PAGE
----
By: Brandon Schall, Staff Writer
Since 2018, the United States (U.S.) and China have been at odds over cybersecurity concerns with Huawei. In December 2018, Canada arrested Huawei Chief Financial Officer (C.F.O.) Meng Wanzhou for extradition to the United States. Those concerns escalated further when it was reported that Federal prosecutors were pursuing criminal investigation of Huawei Technologies Company for stealing trade secrets from U.S. business partners. Specifically, the criminal investigation involves allegations that Huawei stole robot phone-testing technology from T-Mobile. In January 2019, the Justice Department announced criminal charges against Huawei and its affiliates, accusing them of two indictments: violating intellectual property law and lying about its compliance with U.S. sanctions against Iran. In March, Canada announced it would begin the process to extradite Huawei’s C.F.O., Meng Wanzhous, to the U.S.. Thereafter, Wanzhous announced her suit against Canada and two of its federal agencies, alleging that the authorities detained and interrogated her prior to her arrest.
The U.S. began stepping up their concerns about Huawei being a cybersecurity threat in February, when it was reported that President Donald Trump was considering signing an executive order banning Chinese telecom equipment from U.S. wireless networks from cyber threats. However, later in the month President Trump said, “I want the United States to win through competition, not by blocking out currently more advanced technologies.” Shortly thereafter, President Trump went further and suggested that it could use the criminal charges against Huawei and their CFO as a bargaining chip with ongoing trade negotiations with China.
Throughout trade negotiations with China, President Trump’s administration pushed Europe to block Huawei out of their 5G wireless markets to stop China from having a potential tool for spying on Europe. However, from the beginning, Europe tried to find middle ground that would allow for a series of midway network security measures that will permit Chinese telecommunication firms a presence in Europe but not full implementation. from 5G backbone sales. However, after the announcement, the U.S. Ambassador to Germany sent a letter to the German government warning that the U.S.-German intelligence sharing would be affected because “The Americans will assume that everything we share with Germans will end up with the Chinese.”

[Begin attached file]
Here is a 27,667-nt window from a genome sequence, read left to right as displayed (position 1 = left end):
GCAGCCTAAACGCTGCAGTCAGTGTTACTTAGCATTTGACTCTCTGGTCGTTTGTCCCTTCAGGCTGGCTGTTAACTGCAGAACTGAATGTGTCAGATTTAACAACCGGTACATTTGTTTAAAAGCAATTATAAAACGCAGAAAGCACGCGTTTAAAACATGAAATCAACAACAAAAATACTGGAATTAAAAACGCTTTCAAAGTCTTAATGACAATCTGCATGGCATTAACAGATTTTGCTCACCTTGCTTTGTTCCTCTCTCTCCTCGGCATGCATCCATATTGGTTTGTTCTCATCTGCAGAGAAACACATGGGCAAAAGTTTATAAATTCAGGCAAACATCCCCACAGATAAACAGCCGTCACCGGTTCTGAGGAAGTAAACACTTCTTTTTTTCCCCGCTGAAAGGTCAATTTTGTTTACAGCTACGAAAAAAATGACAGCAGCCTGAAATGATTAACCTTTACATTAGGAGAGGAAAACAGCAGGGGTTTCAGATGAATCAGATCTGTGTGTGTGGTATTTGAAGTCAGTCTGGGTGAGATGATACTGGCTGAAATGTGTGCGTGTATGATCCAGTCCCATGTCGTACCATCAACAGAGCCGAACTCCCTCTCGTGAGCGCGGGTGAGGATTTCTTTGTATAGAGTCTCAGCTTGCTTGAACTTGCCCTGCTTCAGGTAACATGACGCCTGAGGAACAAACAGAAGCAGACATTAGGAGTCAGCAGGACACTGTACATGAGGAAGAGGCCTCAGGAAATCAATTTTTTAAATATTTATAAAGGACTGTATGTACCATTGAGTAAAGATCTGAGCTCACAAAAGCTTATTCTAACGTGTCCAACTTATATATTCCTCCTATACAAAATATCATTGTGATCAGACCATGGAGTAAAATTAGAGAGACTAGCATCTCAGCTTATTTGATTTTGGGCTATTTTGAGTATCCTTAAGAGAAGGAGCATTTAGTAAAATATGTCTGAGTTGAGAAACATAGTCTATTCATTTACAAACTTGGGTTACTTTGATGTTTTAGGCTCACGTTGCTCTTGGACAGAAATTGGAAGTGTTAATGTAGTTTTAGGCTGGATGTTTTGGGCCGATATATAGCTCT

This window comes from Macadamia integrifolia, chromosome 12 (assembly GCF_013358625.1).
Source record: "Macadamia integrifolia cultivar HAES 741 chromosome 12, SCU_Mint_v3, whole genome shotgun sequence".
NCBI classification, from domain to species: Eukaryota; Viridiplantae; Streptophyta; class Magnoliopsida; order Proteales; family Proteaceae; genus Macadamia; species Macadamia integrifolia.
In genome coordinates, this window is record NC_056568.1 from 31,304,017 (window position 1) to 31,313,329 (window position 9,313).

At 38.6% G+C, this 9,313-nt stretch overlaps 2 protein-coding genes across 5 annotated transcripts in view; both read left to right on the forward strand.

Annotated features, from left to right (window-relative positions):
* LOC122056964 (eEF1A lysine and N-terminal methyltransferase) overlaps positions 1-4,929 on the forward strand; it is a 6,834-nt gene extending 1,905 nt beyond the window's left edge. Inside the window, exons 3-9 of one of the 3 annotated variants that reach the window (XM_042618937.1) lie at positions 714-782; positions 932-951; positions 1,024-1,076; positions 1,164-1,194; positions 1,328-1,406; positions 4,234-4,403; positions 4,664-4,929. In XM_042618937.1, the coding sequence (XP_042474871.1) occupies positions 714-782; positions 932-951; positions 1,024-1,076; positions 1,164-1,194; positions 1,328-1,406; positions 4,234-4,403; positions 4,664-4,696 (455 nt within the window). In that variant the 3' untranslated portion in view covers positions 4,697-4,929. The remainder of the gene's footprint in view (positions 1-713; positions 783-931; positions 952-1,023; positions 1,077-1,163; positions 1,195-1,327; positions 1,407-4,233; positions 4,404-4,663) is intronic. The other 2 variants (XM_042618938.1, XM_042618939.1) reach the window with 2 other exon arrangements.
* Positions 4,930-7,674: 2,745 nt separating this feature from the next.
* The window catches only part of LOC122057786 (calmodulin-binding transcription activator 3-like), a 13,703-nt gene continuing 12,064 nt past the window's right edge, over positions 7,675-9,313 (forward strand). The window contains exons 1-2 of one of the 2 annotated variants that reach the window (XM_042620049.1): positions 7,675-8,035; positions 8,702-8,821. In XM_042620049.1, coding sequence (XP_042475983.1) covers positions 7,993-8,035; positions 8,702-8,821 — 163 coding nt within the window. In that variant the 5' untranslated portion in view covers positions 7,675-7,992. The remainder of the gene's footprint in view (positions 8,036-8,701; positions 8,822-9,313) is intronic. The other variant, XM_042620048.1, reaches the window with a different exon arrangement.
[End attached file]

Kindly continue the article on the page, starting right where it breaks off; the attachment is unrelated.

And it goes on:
In March, Huawei announced it would sue the U.S. government asserting that Congress violated the Constitution when it barred federal agencies from using its technology. Specifically, Huawei is challenging portions of the U.S. military appropriations act that bars Huawei equipment in 5G networks because it poses a security risk. Huawei argues that the U.S. ban is “based on numerous false, unproven and untested propositions.” However, the U.S. Federal Communications Commission has warned that use of Huawei’s equipment could weaken U.S. national security due to the close ties to China’s government. Additionally, the U.S. government has asserted for years that the Chinese government has been linked to state sponsored hacks targeting the U.S. government and businesses. Andy Purdy, Chief Security Officer for Huawei USA, has suggested that the “U.S. officials have not indicated a willingness to engage in conversations with the company to discuss cyber concerns” which has raised tensions.
In late March, Italy and the U.K. began backing away from their earlier stance for a total ban on Huawei. Soon after, the EU nations announced that they would be required to share data on 5G cybersecurity risks from Huawei’s hardware and fix the technical issues by the end of the year. The EU’s decision delivered a blow to the U.S. goal of getting the EU to ban Huawei. Despite the blow to the U.S., there is still hope that NATO will take action on those security concerns with Huawei, which has said, they are continuing to assess the situation. These concerns gained new attention after the U.K. cybersecurity authority slammed the equipment maker in a report because “significant technical issues have been identified in Huawei’s engineering processes, leading to new risks in the U.K. telecommunications networks.”
Policy experts suggest that the banning of Huawei could lead to a U.S.-China Cold War over technology, while others suggest that President Trump is simply using Huawei as a bargaining chip in his desire to achieve a U.S.-China trade agreement.Whether you support the ban on Chinese telecom companies in 5G technology, President Trump is continuing raise concerns in Europe and utilizing the ban during trade negotiations.
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